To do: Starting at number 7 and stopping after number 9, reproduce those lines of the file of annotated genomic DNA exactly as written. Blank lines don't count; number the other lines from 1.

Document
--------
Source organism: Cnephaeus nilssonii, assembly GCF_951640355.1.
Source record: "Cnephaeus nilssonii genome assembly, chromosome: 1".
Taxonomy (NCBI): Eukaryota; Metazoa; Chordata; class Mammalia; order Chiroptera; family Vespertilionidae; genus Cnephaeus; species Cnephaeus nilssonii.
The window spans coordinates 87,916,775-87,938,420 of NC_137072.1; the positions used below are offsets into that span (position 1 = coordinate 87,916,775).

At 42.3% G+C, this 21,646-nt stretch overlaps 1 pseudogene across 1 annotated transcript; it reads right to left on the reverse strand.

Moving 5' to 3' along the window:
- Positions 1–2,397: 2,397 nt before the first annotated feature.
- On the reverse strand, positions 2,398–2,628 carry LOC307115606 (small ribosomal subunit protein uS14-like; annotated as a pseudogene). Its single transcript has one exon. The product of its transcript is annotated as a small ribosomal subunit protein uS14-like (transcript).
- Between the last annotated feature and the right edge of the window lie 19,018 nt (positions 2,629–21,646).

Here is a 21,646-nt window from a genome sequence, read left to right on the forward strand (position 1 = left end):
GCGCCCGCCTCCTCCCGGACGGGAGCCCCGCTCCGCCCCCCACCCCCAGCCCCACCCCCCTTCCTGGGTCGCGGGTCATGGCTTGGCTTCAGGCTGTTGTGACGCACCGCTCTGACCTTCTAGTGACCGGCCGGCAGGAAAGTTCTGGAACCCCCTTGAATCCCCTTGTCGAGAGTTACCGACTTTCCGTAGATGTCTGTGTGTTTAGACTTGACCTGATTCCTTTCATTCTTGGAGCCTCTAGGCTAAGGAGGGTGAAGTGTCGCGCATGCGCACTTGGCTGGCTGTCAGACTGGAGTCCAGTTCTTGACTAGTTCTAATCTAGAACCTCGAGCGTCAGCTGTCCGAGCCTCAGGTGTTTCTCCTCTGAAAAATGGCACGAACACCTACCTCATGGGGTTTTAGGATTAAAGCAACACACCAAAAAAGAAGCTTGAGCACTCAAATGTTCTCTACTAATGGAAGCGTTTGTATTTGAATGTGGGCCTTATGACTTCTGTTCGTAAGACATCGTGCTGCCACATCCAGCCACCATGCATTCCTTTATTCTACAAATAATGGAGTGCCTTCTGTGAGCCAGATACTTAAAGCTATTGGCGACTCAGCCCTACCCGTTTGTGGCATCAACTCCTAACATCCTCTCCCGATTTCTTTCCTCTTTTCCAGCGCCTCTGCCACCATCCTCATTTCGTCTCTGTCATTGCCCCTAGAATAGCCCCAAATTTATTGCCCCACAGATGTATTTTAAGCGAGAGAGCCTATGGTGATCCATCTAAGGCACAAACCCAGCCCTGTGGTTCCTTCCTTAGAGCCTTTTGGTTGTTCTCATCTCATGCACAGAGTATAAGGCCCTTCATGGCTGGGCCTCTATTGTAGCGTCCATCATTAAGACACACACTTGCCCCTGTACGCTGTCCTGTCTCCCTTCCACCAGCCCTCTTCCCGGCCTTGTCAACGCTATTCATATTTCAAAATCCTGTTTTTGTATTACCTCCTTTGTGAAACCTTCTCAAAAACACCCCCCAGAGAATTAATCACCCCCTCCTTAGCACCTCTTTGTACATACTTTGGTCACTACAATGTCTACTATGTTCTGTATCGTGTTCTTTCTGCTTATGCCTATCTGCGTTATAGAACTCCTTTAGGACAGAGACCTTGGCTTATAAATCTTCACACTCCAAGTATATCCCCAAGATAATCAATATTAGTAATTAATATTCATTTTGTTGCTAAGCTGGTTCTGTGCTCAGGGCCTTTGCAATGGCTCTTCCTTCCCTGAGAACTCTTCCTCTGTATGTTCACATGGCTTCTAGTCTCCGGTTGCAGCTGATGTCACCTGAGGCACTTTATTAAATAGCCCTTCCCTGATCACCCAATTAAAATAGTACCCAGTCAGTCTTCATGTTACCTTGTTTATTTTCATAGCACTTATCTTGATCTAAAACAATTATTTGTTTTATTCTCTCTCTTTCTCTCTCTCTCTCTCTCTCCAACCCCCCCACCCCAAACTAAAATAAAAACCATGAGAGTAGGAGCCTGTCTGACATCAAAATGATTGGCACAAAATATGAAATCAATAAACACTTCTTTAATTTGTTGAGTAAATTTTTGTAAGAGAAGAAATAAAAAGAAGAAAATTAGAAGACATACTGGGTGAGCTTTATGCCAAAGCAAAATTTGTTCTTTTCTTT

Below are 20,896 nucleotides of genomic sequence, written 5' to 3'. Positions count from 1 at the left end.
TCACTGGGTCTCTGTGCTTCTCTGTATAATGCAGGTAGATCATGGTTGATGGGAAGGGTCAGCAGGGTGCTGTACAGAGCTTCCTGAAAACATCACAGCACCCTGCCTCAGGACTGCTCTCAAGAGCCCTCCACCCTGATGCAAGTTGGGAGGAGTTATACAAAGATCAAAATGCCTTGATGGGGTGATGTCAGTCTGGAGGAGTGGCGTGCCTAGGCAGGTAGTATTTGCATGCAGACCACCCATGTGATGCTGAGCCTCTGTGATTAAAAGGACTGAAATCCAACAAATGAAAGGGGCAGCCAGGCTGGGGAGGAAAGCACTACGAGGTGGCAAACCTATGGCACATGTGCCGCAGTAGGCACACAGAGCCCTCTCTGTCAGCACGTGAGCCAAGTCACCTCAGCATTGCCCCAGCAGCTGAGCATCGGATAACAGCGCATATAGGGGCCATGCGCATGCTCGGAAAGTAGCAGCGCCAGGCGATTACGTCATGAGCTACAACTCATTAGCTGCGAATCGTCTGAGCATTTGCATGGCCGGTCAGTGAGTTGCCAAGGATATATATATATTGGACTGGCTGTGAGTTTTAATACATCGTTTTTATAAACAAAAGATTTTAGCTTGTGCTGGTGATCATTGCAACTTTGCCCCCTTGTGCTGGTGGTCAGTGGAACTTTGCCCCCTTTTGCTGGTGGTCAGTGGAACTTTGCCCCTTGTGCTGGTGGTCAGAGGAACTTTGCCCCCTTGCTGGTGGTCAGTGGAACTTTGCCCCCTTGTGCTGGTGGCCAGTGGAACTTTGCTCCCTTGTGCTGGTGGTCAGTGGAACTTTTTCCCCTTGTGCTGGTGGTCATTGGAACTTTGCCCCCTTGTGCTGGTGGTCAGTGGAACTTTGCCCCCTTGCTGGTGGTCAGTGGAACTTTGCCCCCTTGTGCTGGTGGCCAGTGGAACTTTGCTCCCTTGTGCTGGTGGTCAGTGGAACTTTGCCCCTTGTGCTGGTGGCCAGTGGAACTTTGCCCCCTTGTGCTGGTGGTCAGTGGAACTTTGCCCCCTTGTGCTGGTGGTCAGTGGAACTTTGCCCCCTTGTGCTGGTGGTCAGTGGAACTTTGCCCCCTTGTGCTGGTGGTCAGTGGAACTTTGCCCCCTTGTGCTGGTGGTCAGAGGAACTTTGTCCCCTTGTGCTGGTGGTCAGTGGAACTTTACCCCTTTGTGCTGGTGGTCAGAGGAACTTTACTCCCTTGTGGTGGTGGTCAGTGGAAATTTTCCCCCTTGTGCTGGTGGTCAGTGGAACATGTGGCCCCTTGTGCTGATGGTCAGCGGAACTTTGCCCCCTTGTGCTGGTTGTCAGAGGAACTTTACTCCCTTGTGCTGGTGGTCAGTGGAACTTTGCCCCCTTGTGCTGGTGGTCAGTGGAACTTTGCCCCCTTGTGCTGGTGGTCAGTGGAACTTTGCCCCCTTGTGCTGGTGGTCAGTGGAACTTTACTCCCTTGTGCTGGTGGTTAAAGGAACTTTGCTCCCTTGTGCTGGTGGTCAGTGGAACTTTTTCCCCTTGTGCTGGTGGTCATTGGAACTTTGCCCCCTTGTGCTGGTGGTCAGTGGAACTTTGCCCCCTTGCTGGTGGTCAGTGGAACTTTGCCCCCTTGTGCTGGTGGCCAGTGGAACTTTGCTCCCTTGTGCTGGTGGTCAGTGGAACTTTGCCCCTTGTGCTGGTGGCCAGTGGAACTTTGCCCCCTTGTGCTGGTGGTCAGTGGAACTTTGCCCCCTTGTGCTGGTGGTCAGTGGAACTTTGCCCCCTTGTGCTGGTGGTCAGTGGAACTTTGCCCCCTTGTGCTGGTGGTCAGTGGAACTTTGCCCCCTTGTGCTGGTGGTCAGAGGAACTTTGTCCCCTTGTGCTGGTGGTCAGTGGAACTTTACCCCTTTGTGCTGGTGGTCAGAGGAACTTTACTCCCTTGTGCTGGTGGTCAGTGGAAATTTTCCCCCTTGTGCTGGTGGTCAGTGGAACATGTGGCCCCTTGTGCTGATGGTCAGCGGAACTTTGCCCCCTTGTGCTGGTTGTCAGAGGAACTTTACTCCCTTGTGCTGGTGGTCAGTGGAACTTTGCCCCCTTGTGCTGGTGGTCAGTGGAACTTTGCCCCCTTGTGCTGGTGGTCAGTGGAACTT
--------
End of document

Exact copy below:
- Positions 1–2,397: 2,397 nt before the first annotated feature.
- On the reverse strand, positions 2,398–2,628 carry LOC307115606 (small ribosomal subunit protein uS14-like; annotated as a pseudogene). Its single transcript has one exon. The product of its transcript is annotated as a small ribosomal subunit protein uS14-like (transcript).
- Between the last annotated feature and the right edge of the window lie 19,018 nt (positions 2,629–21,646).